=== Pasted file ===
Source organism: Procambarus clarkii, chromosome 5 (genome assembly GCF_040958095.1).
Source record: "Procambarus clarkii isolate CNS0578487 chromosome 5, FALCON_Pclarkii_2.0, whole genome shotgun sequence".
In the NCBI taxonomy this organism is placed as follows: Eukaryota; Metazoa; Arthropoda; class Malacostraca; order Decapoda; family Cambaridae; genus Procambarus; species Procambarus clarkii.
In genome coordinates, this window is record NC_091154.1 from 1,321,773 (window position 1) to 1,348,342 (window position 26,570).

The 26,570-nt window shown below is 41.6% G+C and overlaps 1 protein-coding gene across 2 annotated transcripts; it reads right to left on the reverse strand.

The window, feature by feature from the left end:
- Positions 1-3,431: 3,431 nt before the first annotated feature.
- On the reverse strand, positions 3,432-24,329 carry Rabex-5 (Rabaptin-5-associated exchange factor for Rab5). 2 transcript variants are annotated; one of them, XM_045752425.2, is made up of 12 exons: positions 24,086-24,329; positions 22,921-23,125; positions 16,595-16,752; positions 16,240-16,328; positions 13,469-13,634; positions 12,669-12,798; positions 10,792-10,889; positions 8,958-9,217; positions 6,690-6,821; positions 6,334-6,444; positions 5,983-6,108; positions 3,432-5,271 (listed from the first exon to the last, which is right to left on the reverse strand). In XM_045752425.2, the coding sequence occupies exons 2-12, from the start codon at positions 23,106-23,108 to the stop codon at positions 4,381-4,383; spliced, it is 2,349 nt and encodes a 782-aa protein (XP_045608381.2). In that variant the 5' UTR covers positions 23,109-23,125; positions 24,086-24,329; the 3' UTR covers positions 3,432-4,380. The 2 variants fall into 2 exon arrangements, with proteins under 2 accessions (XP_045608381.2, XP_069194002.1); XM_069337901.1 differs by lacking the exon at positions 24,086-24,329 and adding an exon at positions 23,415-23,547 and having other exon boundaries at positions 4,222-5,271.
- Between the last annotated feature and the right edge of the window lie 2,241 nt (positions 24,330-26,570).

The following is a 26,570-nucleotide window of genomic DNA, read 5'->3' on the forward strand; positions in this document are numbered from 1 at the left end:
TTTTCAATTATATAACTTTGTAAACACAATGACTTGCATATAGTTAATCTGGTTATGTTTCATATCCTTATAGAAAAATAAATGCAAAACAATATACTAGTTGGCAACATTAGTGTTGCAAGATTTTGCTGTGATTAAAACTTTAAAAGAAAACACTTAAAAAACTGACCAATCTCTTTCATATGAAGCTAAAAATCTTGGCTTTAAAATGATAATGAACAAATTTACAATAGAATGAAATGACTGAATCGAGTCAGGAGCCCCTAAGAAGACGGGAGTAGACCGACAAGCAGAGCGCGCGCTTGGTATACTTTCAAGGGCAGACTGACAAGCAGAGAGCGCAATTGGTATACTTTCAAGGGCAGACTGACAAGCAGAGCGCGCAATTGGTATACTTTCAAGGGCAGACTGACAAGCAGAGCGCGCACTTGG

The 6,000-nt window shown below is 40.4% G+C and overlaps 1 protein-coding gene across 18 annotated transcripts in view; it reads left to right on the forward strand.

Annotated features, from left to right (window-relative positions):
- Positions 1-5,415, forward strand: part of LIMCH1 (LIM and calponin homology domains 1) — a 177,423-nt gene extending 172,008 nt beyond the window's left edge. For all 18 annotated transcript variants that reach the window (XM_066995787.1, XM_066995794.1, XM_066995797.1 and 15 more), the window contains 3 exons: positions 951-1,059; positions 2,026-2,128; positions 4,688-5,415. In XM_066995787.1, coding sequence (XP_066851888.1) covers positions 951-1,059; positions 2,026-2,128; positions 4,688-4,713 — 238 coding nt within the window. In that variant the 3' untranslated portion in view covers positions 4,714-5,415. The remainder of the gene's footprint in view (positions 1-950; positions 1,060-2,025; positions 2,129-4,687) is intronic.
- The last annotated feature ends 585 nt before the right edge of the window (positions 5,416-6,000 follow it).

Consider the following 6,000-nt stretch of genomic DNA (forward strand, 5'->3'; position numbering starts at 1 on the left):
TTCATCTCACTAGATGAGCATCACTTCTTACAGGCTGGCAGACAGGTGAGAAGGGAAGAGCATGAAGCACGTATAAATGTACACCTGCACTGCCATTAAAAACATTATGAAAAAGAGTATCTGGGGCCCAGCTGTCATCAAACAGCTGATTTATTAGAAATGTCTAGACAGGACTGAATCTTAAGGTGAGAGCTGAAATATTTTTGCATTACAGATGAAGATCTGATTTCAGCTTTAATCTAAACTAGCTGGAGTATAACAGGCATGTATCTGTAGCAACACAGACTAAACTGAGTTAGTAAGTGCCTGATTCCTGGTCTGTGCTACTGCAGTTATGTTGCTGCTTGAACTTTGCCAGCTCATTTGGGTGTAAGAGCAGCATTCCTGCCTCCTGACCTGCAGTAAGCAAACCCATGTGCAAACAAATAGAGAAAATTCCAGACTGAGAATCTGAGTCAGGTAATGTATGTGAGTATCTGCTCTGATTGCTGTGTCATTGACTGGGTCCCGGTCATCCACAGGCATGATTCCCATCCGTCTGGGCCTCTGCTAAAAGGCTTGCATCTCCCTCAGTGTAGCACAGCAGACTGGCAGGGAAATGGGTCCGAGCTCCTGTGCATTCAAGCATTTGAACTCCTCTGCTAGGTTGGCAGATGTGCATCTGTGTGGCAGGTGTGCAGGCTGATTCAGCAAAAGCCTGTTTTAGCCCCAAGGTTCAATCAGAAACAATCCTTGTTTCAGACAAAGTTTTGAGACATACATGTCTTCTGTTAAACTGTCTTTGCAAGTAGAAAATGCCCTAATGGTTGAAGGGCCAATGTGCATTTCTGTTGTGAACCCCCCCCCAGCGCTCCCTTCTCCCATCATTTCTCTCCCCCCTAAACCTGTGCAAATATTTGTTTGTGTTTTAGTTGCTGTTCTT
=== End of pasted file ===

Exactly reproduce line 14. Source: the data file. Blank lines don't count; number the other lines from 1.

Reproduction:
- Positions 1-5,415, forward strand: part of LIMCH1 (LIM and calponin homology domains 1) — a 177,423-nt gene extending 172,008 nt beyond the window's left edge. For all 18 annotated transcript variants that reach the window (XM_066995787.1, XM_066995794.1, XM_066995797.1 and 15 more), the window contains 3 exons: positions 951-1,059; positions 2,026-2,128; positions 4,688-5,415. In XM_066995787.1, coding sequence (XP_066851888.1) covers positions 951-1,059; positions 2,026-2,128; positions 4,688-4,713 — 238 coding nt within the window. In that variant the 3' untranslated portion in view covers positions 4,714-5,415. The remainder of the gene's footprint in view (positions 1-950; positions 1,060-2,025; positions 2,129-4,687) is intronic.